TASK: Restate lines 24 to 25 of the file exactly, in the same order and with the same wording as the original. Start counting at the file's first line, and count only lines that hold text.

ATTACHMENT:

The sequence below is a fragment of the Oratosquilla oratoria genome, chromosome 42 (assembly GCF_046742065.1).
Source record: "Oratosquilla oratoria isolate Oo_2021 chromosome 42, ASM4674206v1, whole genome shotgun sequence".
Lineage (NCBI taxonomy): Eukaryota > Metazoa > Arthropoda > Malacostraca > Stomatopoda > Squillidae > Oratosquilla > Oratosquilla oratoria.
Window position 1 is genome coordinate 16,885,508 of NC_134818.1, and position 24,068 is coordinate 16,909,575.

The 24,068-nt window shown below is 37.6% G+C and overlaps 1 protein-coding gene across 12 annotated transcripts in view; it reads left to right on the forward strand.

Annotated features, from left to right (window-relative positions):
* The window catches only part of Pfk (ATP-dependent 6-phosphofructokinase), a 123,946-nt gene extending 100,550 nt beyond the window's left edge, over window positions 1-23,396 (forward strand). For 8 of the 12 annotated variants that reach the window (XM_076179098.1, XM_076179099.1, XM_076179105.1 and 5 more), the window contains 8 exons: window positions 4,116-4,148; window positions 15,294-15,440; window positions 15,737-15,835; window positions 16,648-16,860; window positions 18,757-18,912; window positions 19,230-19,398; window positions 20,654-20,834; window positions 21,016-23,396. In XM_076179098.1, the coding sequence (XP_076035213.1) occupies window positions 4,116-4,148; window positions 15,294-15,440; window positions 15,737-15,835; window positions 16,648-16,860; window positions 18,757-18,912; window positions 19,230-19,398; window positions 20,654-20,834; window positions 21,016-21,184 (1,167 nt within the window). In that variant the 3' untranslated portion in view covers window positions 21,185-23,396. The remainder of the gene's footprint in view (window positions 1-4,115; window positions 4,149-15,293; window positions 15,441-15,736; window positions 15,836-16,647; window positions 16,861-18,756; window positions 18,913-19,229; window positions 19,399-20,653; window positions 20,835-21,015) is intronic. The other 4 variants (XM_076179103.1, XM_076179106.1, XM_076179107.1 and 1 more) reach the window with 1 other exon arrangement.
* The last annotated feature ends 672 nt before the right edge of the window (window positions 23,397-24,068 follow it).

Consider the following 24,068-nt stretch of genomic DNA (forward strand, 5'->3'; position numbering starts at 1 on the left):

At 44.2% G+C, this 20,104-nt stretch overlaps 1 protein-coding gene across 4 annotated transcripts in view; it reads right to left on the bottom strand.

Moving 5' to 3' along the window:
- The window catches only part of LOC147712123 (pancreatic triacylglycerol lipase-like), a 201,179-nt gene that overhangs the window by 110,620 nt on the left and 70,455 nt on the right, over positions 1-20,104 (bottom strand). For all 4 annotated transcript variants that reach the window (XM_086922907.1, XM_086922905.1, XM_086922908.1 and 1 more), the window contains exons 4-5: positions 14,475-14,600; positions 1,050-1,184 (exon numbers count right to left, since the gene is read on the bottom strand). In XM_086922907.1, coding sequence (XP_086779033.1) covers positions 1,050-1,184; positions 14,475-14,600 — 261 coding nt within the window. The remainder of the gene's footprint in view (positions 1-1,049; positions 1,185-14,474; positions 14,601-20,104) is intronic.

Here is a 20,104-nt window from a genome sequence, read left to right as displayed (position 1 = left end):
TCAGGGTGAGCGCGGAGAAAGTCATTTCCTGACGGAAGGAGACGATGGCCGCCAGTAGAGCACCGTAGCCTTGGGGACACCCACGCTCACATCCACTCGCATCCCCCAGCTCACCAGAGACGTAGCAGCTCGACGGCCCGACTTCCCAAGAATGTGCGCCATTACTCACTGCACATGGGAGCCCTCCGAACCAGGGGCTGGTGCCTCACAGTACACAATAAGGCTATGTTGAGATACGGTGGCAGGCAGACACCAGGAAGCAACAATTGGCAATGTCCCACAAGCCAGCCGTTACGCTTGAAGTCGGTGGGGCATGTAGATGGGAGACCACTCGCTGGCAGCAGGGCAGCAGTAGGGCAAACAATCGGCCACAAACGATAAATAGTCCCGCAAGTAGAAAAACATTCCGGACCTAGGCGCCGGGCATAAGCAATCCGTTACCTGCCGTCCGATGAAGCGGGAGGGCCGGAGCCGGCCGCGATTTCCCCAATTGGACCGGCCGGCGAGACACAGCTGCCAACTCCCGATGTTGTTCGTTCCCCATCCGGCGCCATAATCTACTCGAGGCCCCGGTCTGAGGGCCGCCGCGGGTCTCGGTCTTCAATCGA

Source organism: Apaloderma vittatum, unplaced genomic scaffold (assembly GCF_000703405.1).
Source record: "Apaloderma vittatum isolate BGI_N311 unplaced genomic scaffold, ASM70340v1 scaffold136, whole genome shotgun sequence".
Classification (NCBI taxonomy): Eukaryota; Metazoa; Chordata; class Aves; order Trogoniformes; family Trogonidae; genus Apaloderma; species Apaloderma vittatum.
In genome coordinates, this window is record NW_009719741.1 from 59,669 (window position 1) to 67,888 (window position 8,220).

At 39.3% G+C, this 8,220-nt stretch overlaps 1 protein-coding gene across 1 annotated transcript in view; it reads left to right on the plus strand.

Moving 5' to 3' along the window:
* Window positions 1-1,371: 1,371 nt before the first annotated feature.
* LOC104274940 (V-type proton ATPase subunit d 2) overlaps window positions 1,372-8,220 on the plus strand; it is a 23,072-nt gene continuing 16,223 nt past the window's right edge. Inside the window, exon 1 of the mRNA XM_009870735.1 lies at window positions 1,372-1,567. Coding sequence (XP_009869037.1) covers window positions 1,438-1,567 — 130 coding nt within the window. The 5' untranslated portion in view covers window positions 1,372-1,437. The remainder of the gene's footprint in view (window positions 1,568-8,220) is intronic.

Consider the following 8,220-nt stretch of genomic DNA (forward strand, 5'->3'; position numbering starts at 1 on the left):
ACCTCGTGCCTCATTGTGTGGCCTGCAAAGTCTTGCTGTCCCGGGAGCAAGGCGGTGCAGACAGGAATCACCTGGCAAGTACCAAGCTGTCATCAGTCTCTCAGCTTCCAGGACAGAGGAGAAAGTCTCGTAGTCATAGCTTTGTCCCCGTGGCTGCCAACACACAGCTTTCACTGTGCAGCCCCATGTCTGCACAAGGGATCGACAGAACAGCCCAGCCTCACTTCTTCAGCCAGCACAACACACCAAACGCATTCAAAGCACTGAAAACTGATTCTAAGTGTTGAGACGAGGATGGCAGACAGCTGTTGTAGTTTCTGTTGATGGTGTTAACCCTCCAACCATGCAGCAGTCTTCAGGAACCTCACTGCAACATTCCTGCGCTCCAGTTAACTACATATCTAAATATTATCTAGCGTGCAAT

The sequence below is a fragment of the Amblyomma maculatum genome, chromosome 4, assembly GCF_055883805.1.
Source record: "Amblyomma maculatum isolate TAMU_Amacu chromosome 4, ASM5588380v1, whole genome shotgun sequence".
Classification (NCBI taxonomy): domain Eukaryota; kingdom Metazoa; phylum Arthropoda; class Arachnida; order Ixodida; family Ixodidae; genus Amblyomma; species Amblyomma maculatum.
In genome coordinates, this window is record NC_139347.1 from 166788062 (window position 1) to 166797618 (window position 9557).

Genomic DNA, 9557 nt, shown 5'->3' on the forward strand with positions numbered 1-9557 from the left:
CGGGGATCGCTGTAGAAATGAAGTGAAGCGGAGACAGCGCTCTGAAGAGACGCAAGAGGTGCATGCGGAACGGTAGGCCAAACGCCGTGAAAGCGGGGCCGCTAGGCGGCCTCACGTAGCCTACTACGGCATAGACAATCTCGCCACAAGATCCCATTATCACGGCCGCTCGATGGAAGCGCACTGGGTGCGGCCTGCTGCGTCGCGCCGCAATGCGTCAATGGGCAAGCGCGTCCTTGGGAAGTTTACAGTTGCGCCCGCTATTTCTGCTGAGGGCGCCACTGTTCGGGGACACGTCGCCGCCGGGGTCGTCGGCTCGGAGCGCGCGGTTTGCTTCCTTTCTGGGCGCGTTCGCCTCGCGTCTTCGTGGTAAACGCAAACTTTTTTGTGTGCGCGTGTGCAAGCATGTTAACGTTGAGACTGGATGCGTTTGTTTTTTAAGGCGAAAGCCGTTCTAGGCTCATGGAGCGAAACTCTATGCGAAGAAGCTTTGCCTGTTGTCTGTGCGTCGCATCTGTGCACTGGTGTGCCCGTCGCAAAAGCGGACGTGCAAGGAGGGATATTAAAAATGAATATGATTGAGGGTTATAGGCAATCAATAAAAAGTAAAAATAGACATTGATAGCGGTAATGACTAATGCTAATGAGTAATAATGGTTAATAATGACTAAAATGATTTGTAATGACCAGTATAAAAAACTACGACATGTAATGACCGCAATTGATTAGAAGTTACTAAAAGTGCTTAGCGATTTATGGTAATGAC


ACCTCGTGCCTCATTGTGTGGCCTGCAAAGTCTTGCTGTCCCGGGAGCAAGGCGGTGCAGACAGGAATCACCTGGCAAGTACCAAGCTGTCATCAGTCTCTCAGCTTCCAGGACAGAGGAGAAAGTCTCGTAGTCATAGCTTTGTCCCCGTGGCTGCCAACACACAGCTTTCACTGTGCAGCCCCATGTCTGCACAAGGGATCGACAGAACAGCCCAGCCTCACTTCTTCAGCCAGCACAACACACCAAACGCATTCAAAGCACTGAAAACTGATTCTAAGTGTTGAGACGAGGATGGCAGACAGCTGTTGTAGTTTCTGTTGATGGTGTTAACCCTCCAACCATGCAGCAGTCTTCAGGAACCTCACTGCAACATTCCTGCGCTCCAGTTAACTACATATCTAAATATTATCTAGCGTGCAAT

The sequence below is a fragment of the Amblyomma maculatum genome, chromosome 4, assembly GCF_055883805.1.